Step 1: Set Up the Photoshop Document
In Photoshop, create a new document (Ctrl+N or Cmd+N on Mac OS) with a canvas size of 550x400px. If it’s locked, unlock the default Background layer so we can fill it with a color. Here’s how you do that: Double-click on the Background layer, which will open the New Layer dialog window.
Just press the OK button to unlock the Background layer. Afterwards, fill the Background layer with a very light gray color (#ececec). Double-click on the Background layer to open the Layer Style window.
In the Layer Style window, give our Background layer a Gradient Overlay layer effect using the image below as a guide for the effect’s settings.
Now we have a good, complementary background for our slider:
Step 2: Create the Slider Bar
In this step, we’ll make the slider bar, a horizontal rectangle that will be sort of the “track” of our slider control (which we’ll create later on). To start, use the Rectangle Tool (U) and draw a rectangle like on the image below. Make sure that the Rectangle Tool is set to Shape layers mode (you can set this at the Options bar at the top).
For the Color of the shape, use a gray color (#dddddd) — you can also set the Color of your shape at the Options bar. Double-click on the rectangle shape layer to open up the Layer Style window. We’ll give our rectangle shape layer 5 layer effects: Drop Shadow, Inner Shadow, Outer Glow, Bevel and Emboss, and Color Overlay.
Below are the settings for each of these layer effects.
Bevel and Emboss
Check out what the layer style did to our ordinary rectangle shape: Now we’ll place a smaller rectangle inside the rectangle we just created. Create another rectangle shape inside our bigger rectangle using the Rectangle Tool (U). For Color, use a darker-toned gray (#8f8f8f).
For this shape layer, we’ll apply 4 layer effects: Drop Shadow, Inner Shadow, Inner Glow, and Bevel and Emboss. The settings for each of these are below.
Bevel and Emboss
Take a look at our finished slider bar now: Let’s keep things organized by putting both of these shape layers in a layer group (which we can name “Slider bar”). To place the layers in a layer group, just select both layers in the Layers panel and then go to Layer > Group Layers.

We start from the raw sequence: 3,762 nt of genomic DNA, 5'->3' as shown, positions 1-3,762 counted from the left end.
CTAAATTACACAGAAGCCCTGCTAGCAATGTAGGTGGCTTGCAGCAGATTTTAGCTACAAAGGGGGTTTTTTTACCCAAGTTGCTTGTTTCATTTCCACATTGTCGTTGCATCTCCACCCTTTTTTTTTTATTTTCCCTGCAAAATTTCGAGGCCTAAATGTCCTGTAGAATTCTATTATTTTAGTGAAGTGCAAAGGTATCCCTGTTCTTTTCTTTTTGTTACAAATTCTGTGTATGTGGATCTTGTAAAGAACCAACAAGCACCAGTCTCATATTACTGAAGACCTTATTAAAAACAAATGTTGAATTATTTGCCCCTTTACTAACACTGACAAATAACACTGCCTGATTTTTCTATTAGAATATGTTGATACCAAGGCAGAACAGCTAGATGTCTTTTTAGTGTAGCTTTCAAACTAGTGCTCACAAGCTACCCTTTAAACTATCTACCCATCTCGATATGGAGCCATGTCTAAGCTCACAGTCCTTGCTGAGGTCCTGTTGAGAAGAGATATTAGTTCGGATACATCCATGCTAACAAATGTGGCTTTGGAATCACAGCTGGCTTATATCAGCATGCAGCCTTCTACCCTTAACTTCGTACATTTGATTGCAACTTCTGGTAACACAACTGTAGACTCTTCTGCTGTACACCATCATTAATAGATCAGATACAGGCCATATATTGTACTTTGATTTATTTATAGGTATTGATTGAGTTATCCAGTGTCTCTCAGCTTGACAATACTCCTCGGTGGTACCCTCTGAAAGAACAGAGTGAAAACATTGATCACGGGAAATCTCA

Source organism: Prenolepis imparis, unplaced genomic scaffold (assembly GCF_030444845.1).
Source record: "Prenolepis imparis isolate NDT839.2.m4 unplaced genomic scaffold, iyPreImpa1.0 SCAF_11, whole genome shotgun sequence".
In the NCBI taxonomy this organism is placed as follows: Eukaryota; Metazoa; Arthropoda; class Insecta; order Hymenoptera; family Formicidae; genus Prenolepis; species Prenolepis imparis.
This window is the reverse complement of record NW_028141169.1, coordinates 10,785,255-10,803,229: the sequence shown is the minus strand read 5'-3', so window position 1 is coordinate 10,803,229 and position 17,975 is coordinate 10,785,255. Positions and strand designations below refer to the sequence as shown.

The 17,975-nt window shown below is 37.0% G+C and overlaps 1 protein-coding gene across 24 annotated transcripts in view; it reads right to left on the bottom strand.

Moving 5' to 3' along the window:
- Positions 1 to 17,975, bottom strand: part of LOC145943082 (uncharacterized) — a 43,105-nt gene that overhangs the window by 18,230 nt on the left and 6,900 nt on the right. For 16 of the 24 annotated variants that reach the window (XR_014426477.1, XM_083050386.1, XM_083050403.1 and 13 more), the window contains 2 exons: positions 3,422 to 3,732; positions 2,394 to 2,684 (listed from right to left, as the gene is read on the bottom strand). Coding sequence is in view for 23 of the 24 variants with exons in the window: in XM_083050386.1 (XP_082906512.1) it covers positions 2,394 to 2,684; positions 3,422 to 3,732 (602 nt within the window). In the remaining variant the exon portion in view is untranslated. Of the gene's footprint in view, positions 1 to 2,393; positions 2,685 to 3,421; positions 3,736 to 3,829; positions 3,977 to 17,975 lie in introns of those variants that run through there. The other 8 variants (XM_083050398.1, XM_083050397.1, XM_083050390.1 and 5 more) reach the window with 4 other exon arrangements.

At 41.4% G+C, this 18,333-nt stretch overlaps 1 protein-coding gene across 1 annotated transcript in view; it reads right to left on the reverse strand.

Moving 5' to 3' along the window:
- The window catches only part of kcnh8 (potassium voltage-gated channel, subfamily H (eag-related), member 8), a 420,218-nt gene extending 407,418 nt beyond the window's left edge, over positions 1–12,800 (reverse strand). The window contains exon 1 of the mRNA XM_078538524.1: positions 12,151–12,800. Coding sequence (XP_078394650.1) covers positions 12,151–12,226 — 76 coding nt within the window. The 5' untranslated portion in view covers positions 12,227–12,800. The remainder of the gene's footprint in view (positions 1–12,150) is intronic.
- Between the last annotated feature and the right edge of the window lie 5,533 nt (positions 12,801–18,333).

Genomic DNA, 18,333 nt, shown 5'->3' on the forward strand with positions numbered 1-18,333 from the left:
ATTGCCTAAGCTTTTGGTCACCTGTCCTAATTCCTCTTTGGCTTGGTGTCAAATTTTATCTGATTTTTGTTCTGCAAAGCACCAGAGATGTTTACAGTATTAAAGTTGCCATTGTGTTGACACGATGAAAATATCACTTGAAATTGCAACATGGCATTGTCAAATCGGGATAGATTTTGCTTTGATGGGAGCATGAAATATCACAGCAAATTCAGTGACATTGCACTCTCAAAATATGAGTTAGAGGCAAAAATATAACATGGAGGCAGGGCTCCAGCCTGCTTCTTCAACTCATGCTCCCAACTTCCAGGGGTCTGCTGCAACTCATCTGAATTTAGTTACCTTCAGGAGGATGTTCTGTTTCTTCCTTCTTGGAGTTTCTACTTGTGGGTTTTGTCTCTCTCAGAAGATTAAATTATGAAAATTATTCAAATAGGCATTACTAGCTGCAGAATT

Step 3: Create the Slider Control
Let’s make the slider control, which is what you’d slide left and right when interfacing with our slider user interface. Switch to the Rounded Rectangle Tool (U). In the Options bar, set the Radius to 2px.
Also, set the Color to the gray color we used for the background (#ececec). Use the Rounded Rectangle Tool to draw a square shape somewhere on top of our slider bar. Double-click the shape layer in the Layers panel to reveal the Layer Style window again.
Let’s give this layer a Drop Shadow layer effect to give our slider control a better appearance that it’s on top of the slider bar.
Here’s our slider control with the Drop Shadow layer effect applied: Duplicate the layer by going to Layer > Duplicate Layer. Right-click on the duplicated layer, which will reveal a contextual menu where you should choose Clear Layer Style to remove the Drop Shadow layer effect. Now, double-click on the duplicate layer to open the Layer Style window.
For this layer, we will apply 4 layer effects: Inner Shadow, Bevel and Emboss, Gradient Overlay, and Stroke. The settings for these layer effects are shown below.
Bevel and Emboss
Below is the result of our layer effects: Switch to the Rectangle Tool (U) with the Color still set to #ececec. Draw a vertical rectangle in the middle of our slider control. Give the vertical rectangle layer these 5 layer effects: Drop Shadow, Inner Shadow, Outer Glow, Bevel and Emboss, and Gradient Overlay (the settings are all below).
Bevel and Emboss
Looking good so far, right? Put all these layers in a layer group, which you can call “Slider control”.
Step 4: Add the Levels Indicator
We’re almost finished! This is the final step of the tutorial. In this step, we’ll add the levels indicator, which are just notches located north and south of the slider bar.
One last time, use the Rectangle Tool (U) to draw a skinny vertical line like in the image below. Press Ctrl+Alt+T (or Cmd+Option+T for Mac OS) to duplicate the shape. Use your Arrow key or your mouse to move the duplicate to the right.
Repeat this process until you have your desired number of lines. Give just one of the lines these 4 layer effects: Drop Shadow, Inner Shadow, Outer Glow, and Color Overlay.
Now we’ll just quickly copy-and-paste this layer style to the other lines. To do this, first right-click on the layer that you gave the layer style to, and then choose Copy Layer Style in the contextual menu that appears. Then select all the other layers, right-click and choose Paste Layer Style.
This should apply the same layer effects to the other remaining lines. Here’s what we have now: Just duplicate these layers and move the duplicates down below the slider bar.
That’s it, we’re done! We can easily create new slider user interfaces just by duplicating the first one. Below, I copied the slider UI we created and just moved the slider control.
I also just put a “- L -” and an “- R -” label (i.e. they stand for “left channel” and “right channel”, like the ones you can find on old amplifiers) using the Horizontal Type Tool and the same layer style I used for the levels indicator. Thanks so much for reading my tutorial!
I hope this helps you!
More Slider User Interface Resources
- Take a look at Ui Parade’s gallery of sliders if you want to see more slider UI designs.
- Designmodo also has a tutorial on creating a UI sliders set using Photoshop.
- Quora has a thread about examples of good UI sliders (but you have to sign in to view all the answers).
Download Tutorial Source Files
- slider_ui_design_photoshop (0.01 MB)